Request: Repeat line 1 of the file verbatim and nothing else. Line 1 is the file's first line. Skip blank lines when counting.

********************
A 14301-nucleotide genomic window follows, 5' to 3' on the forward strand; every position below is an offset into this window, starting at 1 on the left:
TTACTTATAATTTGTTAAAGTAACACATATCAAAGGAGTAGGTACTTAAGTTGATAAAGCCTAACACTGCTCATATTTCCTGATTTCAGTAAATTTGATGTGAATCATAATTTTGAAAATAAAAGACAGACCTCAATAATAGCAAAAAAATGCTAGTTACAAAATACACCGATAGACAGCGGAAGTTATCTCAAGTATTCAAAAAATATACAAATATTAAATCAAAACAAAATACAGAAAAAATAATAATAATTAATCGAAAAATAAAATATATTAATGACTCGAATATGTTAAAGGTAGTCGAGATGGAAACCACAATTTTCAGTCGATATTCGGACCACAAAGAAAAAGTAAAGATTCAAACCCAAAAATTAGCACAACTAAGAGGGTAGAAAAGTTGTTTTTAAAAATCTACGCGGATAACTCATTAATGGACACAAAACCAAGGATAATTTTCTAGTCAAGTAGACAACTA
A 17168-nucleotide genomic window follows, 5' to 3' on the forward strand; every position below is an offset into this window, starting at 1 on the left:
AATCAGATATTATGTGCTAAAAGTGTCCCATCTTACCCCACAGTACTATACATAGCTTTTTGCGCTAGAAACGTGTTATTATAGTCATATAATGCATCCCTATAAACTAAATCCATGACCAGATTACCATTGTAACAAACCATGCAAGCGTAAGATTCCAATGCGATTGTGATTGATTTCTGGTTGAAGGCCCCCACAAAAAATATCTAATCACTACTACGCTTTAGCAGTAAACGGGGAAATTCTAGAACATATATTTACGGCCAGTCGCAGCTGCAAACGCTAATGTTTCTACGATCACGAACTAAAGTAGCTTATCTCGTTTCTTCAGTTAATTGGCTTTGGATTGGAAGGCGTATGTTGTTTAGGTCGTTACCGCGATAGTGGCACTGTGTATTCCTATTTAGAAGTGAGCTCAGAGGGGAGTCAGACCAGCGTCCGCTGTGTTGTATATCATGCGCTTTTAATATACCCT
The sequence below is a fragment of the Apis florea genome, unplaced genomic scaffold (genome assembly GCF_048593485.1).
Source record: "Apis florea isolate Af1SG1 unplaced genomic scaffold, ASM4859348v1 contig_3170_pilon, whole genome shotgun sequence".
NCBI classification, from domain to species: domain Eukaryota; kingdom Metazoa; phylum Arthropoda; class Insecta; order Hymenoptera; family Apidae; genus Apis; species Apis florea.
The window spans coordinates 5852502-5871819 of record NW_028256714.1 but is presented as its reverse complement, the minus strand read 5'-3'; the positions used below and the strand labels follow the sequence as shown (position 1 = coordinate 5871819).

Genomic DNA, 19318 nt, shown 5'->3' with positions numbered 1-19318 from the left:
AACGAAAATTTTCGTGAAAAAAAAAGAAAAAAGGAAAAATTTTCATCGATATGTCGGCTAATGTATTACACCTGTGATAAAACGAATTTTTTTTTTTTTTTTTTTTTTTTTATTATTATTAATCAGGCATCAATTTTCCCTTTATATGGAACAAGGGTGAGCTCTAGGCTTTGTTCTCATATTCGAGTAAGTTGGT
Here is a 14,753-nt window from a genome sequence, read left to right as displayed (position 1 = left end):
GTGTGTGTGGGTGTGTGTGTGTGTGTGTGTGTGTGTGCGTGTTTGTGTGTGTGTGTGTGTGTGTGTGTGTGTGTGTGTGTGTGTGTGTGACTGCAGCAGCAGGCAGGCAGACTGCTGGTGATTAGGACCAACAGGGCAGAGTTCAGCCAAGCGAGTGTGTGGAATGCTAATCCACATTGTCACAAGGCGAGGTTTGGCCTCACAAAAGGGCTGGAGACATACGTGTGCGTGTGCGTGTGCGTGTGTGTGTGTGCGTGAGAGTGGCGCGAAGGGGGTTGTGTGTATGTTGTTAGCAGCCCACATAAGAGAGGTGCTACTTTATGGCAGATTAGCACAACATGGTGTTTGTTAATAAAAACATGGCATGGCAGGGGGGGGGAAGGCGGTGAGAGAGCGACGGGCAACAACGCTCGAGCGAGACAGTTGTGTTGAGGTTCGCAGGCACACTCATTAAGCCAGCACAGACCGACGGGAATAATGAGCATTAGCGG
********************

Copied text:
A 14301-nucleotide genomic window follows, 5' to 3' on the forward strand; every position below is an offset into this window, starting at 1 on the left: